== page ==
Variation 2. Pull (clean grip) + clean (squat, power, split) + jerk variations.
Example: Clean grip single knee bend pull + split clean + push jerk.
Variation 3. Pull (wide or snatch grip) + snatch (squat, power, split) + press variations.
Example: From hang below the knees, snatch grip pull + power snatch + snatch grip overhead squat + behind-neck snatch grip overhead press variations.
C. ASSISTANCE EXERCISE COMBINATIONS
Assistance exercise combinations should be sequenced in a way that avoids interruption, providing a smooth, continuous motion. It is important to finish this smooth progression of the drill with the combination's most dynamic movement, thus stimulating the athlete's explosive qualities. It is very simple to combine several assistance exercises to give this smooth progression.
Depending on the athlete's own goals, the number of variations is virtually unlimited. Five barbell complex exercises that use in all sports conditioning are included in the complex combination lift assistance exercises:
(a) with barbells, and
(b) with dumbbells.
They can be considered the major assistance-exercise combination groups.
BARBELL COMPLEX EXERCISES
Exercises 1 and 2. Upright row + *high pull snatch* + squat push press + good morning + bentover row.
*High pull snatch (not a snatch grip high pull) is demonstrated in this video -
Complex 2 is performed with 3 reps of each exercise, repeating the 5-exercise cycle 2 or 3 times from the beginning, nonstop.
Exercises 3 and 4. Curls/6 + high pull snatch from hip/6 + bentover row/8 + behind-neck press/6 +good morning/10 + behind-neck push press/6 +curls/6 + upright row/6.
Complex 3 involves 1 cycle of each exercise.
Complex 4 involves 3 reps of each exercise, repeating the 8-exercise cycle 2 or 3 times from the beginning, nonstop.
Exercise 5. Upright row/6 + high pull snatch/4 + bentover row/8 + push press/6 + upright row/6 + behind-neck alternating leg step-ups on box/14 + 14 + high pull snatch/4 + good morning/16 + squat jump/8.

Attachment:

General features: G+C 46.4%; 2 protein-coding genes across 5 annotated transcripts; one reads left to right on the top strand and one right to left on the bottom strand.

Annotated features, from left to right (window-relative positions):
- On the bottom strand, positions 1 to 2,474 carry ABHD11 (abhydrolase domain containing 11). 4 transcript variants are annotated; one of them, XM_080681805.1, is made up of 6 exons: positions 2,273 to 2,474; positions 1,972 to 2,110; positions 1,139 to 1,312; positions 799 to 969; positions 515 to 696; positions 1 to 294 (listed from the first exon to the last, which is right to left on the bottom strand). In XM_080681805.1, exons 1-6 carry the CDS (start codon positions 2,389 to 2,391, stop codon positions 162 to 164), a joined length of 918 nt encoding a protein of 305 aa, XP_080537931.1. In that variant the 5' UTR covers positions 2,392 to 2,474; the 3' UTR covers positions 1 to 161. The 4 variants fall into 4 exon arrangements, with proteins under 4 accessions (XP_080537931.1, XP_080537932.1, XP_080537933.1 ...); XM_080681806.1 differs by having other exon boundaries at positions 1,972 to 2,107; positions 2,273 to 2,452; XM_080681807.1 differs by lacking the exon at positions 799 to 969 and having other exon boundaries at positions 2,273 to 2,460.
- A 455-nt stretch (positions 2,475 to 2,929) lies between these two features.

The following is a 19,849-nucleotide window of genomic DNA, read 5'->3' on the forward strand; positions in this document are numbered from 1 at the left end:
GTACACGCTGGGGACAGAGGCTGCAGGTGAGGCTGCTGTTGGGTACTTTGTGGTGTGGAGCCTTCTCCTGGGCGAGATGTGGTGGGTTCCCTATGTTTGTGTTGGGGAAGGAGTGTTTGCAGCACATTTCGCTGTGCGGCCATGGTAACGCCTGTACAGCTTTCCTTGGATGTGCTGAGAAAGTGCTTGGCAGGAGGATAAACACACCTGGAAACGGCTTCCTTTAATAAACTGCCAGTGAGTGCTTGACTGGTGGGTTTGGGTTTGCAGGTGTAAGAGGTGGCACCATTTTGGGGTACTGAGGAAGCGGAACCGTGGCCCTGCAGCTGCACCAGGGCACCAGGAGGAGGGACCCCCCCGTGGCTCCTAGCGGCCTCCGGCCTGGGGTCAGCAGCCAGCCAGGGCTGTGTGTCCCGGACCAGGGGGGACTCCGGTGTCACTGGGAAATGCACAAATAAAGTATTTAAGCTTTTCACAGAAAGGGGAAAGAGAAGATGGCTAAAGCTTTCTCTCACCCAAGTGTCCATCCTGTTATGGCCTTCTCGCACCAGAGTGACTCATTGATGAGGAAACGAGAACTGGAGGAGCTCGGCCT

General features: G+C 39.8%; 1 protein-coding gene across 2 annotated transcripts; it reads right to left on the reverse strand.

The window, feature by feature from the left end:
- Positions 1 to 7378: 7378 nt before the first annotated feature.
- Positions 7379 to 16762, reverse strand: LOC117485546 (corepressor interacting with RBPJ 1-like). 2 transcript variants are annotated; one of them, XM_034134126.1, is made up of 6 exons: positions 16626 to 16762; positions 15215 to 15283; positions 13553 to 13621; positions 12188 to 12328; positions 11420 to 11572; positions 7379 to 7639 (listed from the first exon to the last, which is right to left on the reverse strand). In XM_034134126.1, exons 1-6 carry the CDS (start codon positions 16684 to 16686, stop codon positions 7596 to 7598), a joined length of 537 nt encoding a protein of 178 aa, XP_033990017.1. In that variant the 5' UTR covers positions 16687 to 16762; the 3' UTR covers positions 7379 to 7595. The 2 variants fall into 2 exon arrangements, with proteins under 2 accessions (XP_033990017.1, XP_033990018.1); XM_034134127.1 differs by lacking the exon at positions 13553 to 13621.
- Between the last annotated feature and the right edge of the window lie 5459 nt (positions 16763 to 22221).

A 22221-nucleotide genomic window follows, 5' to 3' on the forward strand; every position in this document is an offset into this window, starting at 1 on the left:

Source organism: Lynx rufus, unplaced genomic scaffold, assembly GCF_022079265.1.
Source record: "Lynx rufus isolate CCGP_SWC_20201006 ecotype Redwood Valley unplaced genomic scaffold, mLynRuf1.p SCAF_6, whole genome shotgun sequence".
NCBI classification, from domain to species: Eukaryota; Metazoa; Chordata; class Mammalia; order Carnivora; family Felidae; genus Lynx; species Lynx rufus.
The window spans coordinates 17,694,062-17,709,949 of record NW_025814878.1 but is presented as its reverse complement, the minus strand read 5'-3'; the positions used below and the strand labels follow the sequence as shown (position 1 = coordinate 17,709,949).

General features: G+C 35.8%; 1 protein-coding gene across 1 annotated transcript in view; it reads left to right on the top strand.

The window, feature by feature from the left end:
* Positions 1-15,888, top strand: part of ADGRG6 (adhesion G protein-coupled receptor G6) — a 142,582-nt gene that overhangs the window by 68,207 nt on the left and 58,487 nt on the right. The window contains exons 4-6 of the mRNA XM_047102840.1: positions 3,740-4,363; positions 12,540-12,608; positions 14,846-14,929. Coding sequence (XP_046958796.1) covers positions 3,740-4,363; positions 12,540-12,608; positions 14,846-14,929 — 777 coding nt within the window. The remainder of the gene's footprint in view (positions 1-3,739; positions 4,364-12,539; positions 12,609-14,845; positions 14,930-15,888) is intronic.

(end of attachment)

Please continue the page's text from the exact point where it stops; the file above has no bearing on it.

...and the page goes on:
Complex 5 is just 1 cycle performed with the given repetitions each exercise. Some other exercise samples:
Variation 1. Upright row + high pull snatch + overhead squat + behind-neck push press + squat jump.
Variation 2. Upright row + bentover row + snatch grip pull + good morning + behind-neck push press + wave squat.
DUMBBELL COMPLEX EXERCISES
Combination Lifts (with 1 hand; with 2 hands). I have developed 5 DB combination exercise complexes.
Exercises 1 and 2. Upright row + high pull snatch + squat push press + bentover row + high pull snatch.
Complex 1 is just 1 cycle performed with 6 reps of each exercise.
Complex 2 involves 3 reps of each exercise, repeating the 5-exercise cycle 2 or 3 times from the beginning, nonstop.
Exercises 3 and 4. Curl/6 + upright row/6 + bentover row/6 + high pull snatch/6 + overhead press/6 + rotational curl/6 + upright row/6 + squat push press/6.
Complex 3 is just 1 cycle performed with 6 reps of each exercise.
Complex 4 involves 3 reps of each exercise, repeating the 8-exercise cycle 2 or 3 times from the beginning.
Exercise 5. Curls/8 + upright row/8 + overhead parallel press?6 + overhead parallel push press?6 + high pull snatch/6.
Complex 5 is just 1 cycle performed with the given repetitions each exercise.
I use combination lift exercises year-round. The number of sets and reps differ, depending on goals and preparation periods that demand different intensities.
In the first part of a workout I use combination exercises as a general warm-up drill. Different variations can be used in the complete workout when there are specific goals for training. These might include stimulating muscular hypertrophy, strength, specific endurance, muscular tone, muscular coordination, or rehabilitation.
A coach should first teach the proper technique for each exercise, then establish the 1-rep maximum for each. After this comes the mandatory steps, gradually combining more and more exercises. This is when the coach should determine the number of repetitions, sets, and intensities that will yield maximum benefit to athletes as they prepare for their specific sport.
One of the biggest benefits of combination lifts is that novice athletes can use them. I believe every young athlete should start exercising with assistance exercises and their combinations. The wonderful thing about free weights is the possibility of choosing the intensity, repetition, and sets based on one's preparation level and goals.
Like any other exercise form, teaching (and learning) the combination lifts requires professionalism and patience. The goal is to get the athlete gradually involved in a whole combination lifting program.